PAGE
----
The Very Definition of Grown Folks Music

For Mother’s Day 2021, former back-up singer Dionne Warwick carved out her niche as an easy listening, adult contemporary icon with timeless songs that endure on true oldies stations and in endless covers that made songwriters Burt Bacharach and Hal David household names. #popmusic #1960s #1970s #1980s #easylistening #adultcontemporary

Pop music is a very broad category. Though today it is most associated with teen-centric hits, this wasn’t always the case. There was a time, exemplified by the retro Austin Powers films, that adults could also enjoy it. Pop music for the over 21 crowd was originally called Easy Listening; the tempos were slower, with an emphasis on lyrics.

Warwick on the cover of Make Way For Dionne Warwick, 1964. Courtesy of Rhino/Collectibles.

Themes were more mature and the subject matter was almost always about love, heartbreak and coming to terms with just how messy relationships can be. Musically, it borrowed from Jazz, piano ballads, torch songs and bossa nova, particularly in the 1960’s. Classy, urbane and sophisticated were adjectives most associated with descriptions of this genre.

Marie Dionne Warrick, member of the Gospel groups The Drinkard Singers and The Gospelaires (who were also professional studio back-up singers), outfits which spawned numerous other successful performers, happened by chance to be offered a deal to record demos to be used to pitch songs for others to sing by two songwriters she had done session work for: Hal David and Burt Bacharach.

Clockwise from top: Hal David, Dionne Warwick and Burt Bacharach, circa mid-1960’s. Courtesy of the David family.

Upon hearing the demos, Scepter Records president Florence Greenberg was immediately taken with the young singer and singed her to a recording contract. A misspelling on the label of her debut single made Warrick “Warwick”, and Dionne kept this name professionally.

She became Scepter’s biggest act, with songs primarily composed by Bacharach and David. A switch to Warner Brother in 1970 also saw the dissolution of the famous songwriting team, which left Warwick out to sea and almost devoid of hits for most of the decade. In 1979, before she gave up completely on the business, legendary record producer Clive Davis (whose more notable singings include Barry Manilow, Aerosmith, Janis Joplin, and Warwick’s cousin, Whitney Houston) persuaded her not to give up.

Warwick on the cover of Heartbreaker, 1982. Art Direction and Design – Donn Davenport, Photography – Gary Gross. Courtesy fo Sony/BMG.

This proved to be her second act, becoming almost as popular as she was in the love generation. Arista Records was her new label, which knew how to work with veteran acts, those who weren’t about flash grenades at concerts and with a focus on quality material. It didn’t hurt that during this time, Adult Contemporary (AC), the new label for Easy Listening, made a massive impact on the charts.

In the latter half of the 20th century, during the “Rock” era, only one other woman charted more songs on the Billboard Hot 100 than she did: Aretha Franklin, the latter who actually covered some of the former’s material. Warwick’s style of singing, performing and clothing weren’t about attempting to compete with other big name stars of the day, but instead a focus on her own strengths as an interpreter of songs. For a time, her vocal style was the template of AC, or what network BET (Black Entertainment Television) called “Grown Folks Music”.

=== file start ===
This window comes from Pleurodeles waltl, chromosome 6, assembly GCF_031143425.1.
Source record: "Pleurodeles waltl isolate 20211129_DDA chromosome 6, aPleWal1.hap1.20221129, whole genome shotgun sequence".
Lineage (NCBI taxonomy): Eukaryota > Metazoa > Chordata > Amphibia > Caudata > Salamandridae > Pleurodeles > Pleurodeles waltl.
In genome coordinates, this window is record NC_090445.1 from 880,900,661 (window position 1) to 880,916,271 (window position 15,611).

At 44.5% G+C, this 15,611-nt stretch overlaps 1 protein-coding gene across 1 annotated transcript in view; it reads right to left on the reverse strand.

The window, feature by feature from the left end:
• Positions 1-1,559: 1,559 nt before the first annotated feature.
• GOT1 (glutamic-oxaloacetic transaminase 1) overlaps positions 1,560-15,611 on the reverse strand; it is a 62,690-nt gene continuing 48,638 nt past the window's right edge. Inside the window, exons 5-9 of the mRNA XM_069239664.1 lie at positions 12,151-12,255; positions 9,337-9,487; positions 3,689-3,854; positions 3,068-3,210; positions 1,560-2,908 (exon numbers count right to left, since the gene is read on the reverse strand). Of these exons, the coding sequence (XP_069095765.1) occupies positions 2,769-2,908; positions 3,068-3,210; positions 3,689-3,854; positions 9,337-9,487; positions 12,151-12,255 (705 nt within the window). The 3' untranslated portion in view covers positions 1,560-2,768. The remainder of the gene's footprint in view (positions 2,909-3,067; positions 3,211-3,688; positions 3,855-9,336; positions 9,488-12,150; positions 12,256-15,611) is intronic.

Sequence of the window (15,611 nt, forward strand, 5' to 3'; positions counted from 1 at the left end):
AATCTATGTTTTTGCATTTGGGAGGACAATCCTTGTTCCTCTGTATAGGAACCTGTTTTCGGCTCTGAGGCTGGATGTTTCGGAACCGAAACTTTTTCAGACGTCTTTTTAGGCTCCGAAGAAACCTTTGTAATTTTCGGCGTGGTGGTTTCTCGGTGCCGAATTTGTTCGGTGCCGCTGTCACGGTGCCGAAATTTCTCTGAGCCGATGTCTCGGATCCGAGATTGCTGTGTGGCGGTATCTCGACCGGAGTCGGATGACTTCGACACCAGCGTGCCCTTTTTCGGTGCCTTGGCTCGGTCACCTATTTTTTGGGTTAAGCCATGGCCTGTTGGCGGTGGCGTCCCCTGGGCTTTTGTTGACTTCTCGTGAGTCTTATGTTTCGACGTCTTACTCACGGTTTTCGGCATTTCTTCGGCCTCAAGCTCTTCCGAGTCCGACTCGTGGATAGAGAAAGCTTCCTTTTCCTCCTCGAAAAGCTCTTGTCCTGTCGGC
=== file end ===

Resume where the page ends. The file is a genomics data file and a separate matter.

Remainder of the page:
Warwicke (for a brief while she added an “E” at the end of her name), 1974, from the TV special “Free To Be You And Me, directed by Bill Davis.

In a world of histrionic, poorly performed over processed ballads that have drown AC for the over-21 set for too many years now, Warwick is a testament to what it can achieve and what it really meant for a time: a force of power by using subtlety and emotional focus which have even captivated younger musicians such as The Weeknd and Chance the Rapper, both of whom are currently working with Warwick on a new charity recording.

A classic never goes out of style. This is beautiful music performed beautifully.

First Part

  • Don’t Make Me Over, 1962, Presenting Dionne Warwick
  • Heartbreaker, 1982, Heartbreaker
  • Do You Know The Way To San Jose?, 1968, Dionne Warwick In Valley Of The Dolls
  • Anyone Who Had A Heart, 1963, Anyone Who Had A Heart
  • How Many Times Can We Say Goodbye, 1983, How Many Times Can We Say Goodbye (duet with Luther Vandross)
  • Walk On By, 1964, Make Way for Dionne Warwick
  • Then Came You, 1974, Then Came You (Dionne Warwicke with The Spinners)

Second Part

  • Wives And Lovers, 1965, The Sensitive Sound of Dionne Warwick
  • (Theme From) Valley of the Dolls, 1967, single B-side to “I Say A Little Prayer”
  • Deja Vu, 1979, Dionne
  • I Say A Little Prayer, 1967, The Windows Of The World
  • That’s What Friends Are For, 1985, Friends (with Gladys Knight, Elton John and Stevie Wonder)


  • I Know I’ll Never Love This Way Again, 1979, Dionne
  • I’ll Never Fall In Love Again, 1969, I’ll Never Fall In Love Again

Love to you all, and Happy Mother’s Day.

Ben “Daddy Ben Bear” Brown Jr. 
Host, Show Producer, Webmaster, Audio Engineer, Researcher, Videographer and Writer

Instagram: brownjr.ben
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